Cassinetto: I’m currently working on ancient roads and storied paths, and how they all lead back to us. My research process is painstaking and unhurried, so it will be awhile before I’m able to shape the poems into how I want them to be. I will also be editing two more poetry anthologies as part of my “Speak Poetry in San Mateo County” campaign.
Cagibi: How does traveling to a new place influence your writing? In what ways do you incorporate travel experiences into your writing?
Cassinetto: I remember the first time I saw snow a quarter of a century ago (I am awed just saying that, thinking of all the days in a century, and how one’s days can be measured in virtues and misdeeds)—I was staring out the window of my room in Scotland when I saw snow falling on the gabled roofs. It was pure magic. I ran out excitedly, forgetting to put on shoes; but then I ran right back in because it was freezing. My socks got so wet I had to dry them by the fireplace. I was so ridiculously happy. I told myself I will always remember that day—I was 6,000 miles away from home, with snow falling at two feet per second all around me; I couldn’t catch it, but everything seemed possible in that moment; hope was inexhaustible, in that moment.
Cagibi: Do you use your work as an excuse to travel? Do you use travel as an excuse to not work?
Cassinetto: I don’t really need an excuse to travel. I go when I can; as for an excuse to not work? I try to always get the job done, no matter how mundane or how tough it is.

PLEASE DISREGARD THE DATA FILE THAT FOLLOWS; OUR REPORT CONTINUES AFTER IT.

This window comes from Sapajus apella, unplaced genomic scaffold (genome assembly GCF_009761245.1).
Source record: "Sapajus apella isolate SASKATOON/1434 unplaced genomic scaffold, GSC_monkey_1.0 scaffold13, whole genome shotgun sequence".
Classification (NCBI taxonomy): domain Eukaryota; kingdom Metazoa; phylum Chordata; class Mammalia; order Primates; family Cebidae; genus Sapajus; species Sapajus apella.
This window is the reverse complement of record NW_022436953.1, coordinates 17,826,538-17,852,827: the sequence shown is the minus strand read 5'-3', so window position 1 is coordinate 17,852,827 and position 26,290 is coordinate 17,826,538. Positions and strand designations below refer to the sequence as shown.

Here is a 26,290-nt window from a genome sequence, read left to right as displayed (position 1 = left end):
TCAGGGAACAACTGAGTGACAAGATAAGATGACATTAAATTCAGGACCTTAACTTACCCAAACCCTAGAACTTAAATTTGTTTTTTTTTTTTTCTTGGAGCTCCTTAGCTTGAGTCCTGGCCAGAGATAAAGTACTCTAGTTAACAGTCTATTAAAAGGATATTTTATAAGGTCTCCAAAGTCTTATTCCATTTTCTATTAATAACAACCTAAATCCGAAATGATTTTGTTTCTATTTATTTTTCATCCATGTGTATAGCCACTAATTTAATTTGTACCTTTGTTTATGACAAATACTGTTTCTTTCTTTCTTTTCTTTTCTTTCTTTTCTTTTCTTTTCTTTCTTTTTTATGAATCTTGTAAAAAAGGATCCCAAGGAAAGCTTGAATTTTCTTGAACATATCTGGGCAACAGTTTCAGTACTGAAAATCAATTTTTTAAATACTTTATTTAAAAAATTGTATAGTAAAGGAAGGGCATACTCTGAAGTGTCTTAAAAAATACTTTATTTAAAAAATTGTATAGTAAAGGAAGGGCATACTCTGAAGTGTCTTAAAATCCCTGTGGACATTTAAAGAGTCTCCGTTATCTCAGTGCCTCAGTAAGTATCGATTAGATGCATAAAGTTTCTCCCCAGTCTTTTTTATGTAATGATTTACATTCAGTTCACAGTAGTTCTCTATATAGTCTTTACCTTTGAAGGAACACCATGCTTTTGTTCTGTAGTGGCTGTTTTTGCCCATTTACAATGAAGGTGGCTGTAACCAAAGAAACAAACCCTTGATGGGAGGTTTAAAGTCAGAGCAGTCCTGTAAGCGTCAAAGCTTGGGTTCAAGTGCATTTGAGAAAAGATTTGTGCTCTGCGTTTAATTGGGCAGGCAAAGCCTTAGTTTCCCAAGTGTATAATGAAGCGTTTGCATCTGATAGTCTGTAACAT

Cagibi: Tell us about a book you read that made you want to go and visit a place you’ve never been to.
Cassinetto: The Mockery Bird by Gerald Durrell. Though fictitious, Zenkali is enchanting, peopled by charming characters who are all connected ecologically. Also Scent of Apples by Bienvenido N. Santos, about the Filipino immigrant experience, which I read when I was in high school after seeing a play that was based on it. I’m also very moved by the fields and canneries in Veronica Montes’ Benedicta Takes Wing.
Cagibi: Did you ever have to hide in an uncomfortable space in order to write? Where, and how long did you stay in there?
Cassinetto: Not by choice, and it was not necessarily a physical space. It turned out to be a sacred space—a metaphorical threshing floor, if you will—which I withdrew into, for a very long time, to come to terms with a lot of things, aspects of which were subsumed into my later poems.
Cagibi: In your local poetry community in San Mateo County, who else working in poetry should we know about?
Cassinetto: San Mateo County is blessed with so many poets in residence. My predecessors, for instance, are award-winning poets Caroline Goodwin and Lisa Rosenberg. The cities of East Palo Alto, Pacifica, and Belmont are fortunate to have, as poets laureate, such gifted and community-minded artists as Kalamu Chaché, Camincha Benvenutto, and Jacki Rigoni, respectively. Other local poets include Terry Adams, Chuck Brickley, Peter Carroll, Joe Cottonwood, Sanderson Dean, Paul Fericano, Dorsetta Hale, Rosemary Ybarra-Garcia, Monica Korde, Ida J. Lewenstein, Eileen Malone, Lisa Suguitan Melnick, Diane Moomey, Tony Press, Lee Rossi, Tanuja Wakefield, and many more, including poets from the San Mateo County Poets Alliance and the California Writers Club-Peninsula, and the many youth poets we mentor. The county is made up of 41 cities, towns, census-designated, and unincorporated communities, and we’re working on having a complete list of poets from these areas.